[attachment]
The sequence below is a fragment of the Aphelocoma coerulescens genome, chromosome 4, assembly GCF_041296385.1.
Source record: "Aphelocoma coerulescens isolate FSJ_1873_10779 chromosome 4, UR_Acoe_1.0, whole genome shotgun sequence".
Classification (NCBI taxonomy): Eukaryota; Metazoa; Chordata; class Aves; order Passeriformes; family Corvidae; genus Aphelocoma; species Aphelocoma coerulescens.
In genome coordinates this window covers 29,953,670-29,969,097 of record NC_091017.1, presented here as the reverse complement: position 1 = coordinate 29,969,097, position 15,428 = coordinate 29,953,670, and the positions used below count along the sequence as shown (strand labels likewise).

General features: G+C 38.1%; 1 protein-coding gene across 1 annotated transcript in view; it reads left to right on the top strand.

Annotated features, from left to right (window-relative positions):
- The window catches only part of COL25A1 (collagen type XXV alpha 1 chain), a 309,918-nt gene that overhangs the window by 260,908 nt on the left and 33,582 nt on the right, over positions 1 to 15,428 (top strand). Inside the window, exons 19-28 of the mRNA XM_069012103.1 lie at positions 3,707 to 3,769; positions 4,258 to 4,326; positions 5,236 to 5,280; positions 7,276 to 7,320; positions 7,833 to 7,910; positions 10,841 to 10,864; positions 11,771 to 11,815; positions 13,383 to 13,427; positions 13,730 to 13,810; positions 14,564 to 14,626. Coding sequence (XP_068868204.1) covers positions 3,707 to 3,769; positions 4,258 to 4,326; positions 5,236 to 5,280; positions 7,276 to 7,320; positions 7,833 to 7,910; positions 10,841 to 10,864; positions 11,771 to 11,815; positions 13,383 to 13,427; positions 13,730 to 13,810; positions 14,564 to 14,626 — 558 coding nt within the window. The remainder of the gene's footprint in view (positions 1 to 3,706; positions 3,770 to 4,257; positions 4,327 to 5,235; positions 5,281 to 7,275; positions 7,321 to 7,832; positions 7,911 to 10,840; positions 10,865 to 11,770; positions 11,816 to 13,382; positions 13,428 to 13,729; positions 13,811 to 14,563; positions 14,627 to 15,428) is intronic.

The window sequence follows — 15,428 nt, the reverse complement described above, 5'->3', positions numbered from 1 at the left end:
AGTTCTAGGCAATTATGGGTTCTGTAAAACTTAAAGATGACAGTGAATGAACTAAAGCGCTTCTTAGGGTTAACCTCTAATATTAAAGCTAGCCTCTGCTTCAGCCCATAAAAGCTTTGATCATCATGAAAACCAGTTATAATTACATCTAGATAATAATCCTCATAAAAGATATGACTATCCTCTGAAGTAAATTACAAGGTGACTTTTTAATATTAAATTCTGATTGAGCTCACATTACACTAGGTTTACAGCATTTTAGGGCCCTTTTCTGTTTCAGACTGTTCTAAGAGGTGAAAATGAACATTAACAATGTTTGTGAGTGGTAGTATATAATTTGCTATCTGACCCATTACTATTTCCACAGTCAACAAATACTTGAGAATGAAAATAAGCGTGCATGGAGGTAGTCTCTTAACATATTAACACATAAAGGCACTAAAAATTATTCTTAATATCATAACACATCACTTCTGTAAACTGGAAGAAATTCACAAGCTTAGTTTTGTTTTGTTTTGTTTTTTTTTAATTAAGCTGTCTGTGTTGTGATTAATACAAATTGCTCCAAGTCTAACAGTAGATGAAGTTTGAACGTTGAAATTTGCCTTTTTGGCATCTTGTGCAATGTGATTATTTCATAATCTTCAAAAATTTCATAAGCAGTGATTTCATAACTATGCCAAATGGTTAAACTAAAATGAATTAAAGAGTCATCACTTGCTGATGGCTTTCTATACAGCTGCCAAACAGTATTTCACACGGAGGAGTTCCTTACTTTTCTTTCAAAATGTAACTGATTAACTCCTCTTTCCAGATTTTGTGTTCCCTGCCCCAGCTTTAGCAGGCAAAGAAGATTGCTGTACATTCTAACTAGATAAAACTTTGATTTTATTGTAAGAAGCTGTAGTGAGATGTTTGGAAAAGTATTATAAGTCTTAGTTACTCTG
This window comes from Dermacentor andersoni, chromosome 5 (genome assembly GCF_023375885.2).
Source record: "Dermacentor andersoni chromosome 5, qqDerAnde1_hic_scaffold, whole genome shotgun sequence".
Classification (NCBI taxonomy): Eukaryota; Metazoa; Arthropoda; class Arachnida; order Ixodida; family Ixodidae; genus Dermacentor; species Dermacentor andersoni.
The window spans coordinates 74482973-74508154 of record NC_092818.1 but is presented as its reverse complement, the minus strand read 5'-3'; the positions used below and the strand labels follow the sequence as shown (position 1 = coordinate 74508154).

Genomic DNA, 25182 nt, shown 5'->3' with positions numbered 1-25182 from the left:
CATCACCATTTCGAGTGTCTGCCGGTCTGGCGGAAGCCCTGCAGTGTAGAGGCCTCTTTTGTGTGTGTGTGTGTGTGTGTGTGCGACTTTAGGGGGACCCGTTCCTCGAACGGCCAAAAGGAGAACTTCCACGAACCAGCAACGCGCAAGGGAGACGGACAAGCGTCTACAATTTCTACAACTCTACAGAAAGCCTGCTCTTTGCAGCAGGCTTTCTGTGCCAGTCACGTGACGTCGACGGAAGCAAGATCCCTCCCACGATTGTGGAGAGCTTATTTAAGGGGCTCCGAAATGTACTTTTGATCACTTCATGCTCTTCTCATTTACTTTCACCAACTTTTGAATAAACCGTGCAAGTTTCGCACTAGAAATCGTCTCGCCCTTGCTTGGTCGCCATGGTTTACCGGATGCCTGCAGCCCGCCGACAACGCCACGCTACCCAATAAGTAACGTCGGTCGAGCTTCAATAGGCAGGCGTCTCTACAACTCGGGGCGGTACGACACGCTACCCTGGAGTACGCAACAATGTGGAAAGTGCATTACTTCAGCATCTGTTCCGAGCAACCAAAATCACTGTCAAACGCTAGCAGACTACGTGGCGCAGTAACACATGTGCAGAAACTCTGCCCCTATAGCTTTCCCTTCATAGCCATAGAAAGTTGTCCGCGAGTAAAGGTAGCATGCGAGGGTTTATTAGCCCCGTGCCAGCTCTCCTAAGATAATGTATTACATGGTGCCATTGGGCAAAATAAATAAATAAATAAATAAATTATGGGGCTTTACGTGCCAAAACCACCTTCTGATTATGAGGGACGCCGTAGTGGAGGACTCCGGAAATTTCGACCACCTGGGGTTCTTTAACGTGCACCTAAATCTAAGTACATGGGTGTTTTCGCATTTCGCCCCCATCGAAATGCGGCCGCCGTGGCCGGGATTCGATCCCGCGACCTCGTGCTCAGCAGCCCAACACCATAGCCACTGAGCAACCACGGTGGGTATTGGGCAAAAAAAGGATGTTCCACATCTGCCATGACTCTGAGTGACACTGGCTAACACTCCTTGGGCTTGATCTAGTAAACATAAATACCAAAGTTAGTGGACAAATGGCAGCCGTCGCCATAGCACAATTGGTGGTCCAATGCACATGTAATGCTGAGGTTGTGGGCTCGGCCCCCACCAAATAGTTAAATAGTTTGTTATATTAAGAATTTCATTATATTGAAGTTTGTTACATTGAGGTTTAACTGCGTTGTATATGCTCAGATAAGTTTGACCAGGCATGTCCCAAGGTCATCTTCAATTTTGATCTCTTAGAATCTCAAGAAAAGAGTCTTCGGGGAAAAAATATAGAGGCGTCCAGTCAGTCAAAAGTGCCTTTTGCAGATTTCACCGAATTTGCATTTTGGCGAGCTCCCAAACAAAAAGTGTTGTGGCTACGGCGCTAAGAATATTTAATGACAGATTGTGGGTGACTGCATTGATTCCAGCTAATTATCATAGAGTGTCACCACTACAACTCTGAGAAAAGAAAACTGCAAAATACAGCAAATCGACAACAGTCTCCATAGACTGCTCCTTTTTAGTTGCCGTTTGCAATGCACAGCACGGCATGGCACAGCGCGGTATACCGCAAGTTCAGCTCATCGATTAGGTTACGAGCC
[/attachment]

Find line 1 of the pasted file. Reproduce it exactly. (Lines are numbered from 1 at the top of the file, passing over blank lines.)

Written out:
The sequence below is a fragment of the Aphelocoma coerulescens genome, chromosome 4, assembly GCF_041296385.1.